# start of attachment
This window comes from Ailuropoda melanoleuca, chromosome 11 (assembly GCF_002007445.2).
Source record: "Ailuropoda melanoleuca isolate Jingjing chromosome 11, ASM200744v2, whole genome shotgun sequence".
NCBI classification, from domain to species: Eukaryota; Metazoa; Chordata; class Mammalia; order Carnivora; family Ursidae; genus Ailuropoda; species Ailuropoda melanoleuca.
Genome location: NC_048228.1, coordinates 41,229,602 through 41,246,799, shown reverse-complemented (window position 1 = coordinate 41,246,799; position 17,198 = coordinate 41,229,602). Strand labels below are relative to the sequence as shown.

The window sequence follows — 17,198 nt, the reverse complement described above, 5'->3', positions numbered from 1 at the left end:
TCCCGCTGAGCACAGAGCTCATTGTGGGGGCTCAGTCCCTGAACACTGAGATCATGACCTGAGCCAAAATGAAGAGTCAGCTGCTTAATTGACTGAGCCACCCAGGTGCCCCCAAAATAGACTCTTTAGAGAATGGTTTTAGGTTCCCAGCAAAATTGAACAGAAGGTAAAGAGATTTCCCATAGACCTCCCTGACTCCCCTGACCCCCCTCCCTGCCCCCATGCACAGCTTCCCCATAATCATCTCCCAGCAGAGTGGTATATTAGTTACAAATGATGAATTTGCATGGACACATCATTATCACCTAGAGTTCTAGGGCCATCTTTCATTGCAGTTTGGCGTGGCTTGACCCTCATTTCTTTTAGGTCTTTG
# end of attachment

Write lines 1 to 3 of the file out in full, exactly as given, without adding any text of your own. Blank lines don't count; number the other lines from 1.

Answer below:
This window comes from Ailuropoda melanoleuca, chromosome 11 (assembly GCF_002007445.2).
Source record: "Ailuropoda melanoleuca isolate Jingjing chromosome 11, ASM200744v2, whole genome shotgun sequence".
NCBI classification, from domain to species: Eukaryota; Metazoa; Chordata; class Mammalia; order Carnivora; family Ursidae; genus Ailuropoda; species Ailuropoda melanoleuca.